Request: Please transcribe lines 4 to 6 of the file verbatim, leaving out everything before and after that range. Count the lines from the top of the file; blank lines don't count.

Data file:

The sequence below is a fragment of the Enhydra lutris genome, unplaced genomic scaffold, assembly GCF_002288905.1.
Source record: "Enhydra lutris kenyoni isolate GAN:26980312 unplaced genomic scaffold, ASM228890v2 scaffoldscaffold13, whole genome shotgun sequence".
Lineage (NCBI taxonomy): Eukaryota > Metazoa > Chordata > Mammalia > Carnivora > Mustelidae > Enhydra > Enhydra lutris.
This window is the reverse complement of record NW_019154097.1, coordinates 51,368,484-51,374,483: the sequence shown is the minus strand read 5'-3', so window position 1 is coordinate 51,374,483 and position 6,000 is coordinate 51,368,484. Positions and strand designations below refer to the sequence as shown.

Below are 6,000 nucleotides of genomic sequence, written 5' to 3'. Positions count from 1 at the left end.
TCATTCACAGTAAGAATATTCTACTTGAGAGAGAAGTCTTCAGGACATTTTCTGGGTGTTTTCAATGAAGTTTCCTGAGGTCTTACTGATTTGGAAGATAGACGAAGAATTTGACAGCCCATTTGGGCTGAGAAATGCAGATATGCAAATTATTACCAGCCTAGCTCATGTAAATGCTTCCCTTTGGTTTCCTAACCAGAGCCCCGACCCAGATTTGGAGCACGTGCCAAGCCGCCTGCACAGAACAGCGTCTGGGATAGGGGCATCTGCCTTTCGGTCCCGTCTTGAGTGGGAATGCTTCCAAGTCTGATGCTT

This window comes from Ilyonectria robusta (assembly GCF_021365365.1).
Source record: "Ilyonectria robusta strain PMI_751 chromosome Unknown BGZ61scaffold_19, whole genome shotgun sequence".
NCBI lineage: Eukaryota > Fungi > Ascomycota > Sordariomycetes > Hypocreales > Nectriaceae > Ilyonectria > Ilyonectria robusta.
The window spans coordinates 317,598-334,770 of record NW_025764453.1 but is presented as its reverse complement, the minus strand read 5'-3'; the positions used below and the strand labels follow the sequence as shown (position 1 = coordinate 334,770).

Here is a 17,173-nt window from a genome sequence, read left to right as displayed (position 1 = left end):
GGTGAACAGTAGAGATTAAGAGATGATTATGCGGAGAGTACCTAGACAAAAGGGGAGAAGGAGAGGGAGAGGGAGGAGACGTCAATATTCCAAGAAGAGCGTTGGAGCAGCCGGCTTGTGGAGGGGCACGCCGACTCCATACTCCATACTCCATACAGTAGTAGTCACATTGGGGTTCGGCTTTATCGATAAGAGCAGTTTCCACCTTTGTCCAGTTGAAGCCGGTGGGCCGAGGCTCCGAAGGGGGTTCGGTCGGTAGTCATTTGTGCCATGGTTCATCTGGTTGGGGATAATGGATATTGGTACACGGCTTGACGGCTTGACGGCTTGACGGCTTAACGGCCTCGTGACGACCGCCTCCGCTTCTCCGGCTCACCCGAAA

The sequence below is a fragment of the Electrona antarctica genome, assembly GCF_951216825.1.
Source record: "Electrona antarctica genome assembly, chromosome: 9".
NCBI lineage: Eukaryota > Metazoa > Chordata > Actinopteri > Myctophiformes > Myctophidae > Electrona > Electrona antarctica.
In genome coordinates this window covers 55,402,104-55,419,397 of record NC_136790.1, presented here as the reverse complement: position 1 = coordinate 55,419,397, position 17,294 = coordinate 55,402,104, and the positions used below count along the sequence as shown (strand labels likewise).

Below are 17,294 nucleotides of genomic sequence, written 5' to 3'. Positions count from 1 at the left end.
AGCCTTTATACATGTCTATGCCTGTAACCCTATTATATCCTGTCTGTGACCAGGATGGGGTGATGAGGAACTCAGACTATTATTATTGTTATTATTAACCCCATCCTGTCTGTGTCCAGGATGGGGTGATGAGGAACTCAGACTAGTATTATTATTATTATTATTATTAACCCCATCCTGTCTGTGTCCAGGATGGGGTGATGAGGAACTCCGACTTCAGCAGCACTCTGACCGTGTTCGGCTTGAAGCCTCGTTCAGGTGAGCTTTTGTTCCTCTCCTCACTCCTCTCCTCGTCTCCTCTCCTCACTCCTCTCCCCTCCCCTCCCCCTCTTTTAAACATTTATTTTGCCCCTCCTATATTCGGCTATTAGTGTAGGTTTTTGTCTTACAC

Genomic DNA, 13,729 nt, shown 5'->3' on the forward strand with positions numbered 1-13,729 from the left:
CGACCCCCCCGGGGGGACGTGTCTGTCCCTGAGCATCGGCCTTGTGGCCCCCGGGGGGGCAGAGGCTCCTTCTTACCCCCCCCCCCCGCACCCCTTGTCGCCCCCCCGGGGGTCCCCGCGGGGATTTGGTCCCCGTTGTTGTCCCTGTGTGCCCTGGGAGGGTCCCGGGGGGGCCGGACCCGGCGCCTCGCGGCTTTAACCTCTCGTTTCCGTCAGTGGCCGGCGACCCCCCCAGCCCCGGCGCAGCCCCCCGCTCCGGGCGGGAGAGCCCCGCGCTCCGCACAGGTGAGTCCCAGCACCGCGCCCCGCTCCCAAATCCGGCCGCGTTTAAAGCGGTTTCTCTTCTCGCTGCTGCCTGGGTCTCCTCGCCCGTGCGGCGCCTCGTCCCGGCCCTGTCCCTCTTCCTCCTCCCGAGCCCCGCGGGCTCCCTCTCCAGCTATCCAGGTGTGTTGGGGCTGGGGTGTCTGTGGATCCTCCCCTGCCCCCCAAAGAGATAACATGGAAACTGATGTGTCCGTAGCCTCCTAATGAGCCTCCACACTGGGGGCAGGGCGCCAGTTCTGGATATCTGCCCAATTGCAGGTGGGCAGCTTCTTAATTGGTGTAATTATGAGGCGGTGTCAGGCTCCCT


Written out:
This window is the reverse complement of record NW_019154097.1, coordinates 51,368,484-51,374,483: the sequence shown is the minus strand read 5'-3', so window position 1 is coordinate 51,374,483 and position 6,000 is coordinate 51,368,484. Positions and strand designations below refer to the sequence as shown.

Below are 6,000 nucleotides of genomic sequence, written 5' to 3'. Positions count from 1 at the left end.
TCATTCACAGTAAGAATATTCTACTTGAGAGAGAAGTCTTCAGGACATTTTCTGGGTGTTTTCAATGAAGTTTCCTGAGGTCTTACTGATTTGGAAGATAGACGAAGAATTTGACAGCCCATTTGGGCTGAGAAATGCAGATATGCAAATTATTACCAGCCTAGCTCATGTAAATGCTTCCCTTTGGTTTCCTAACCAGAGCCCCGACCCAGATTTGGAGCACGTGCCAAGCCGCCTGCACAGAACAGCGTCTGGGATAGGGGCATCTGCCTTTCGGTCCCGTCTTGAGTGGGAATGCTTCCAAGTCTGATGCTT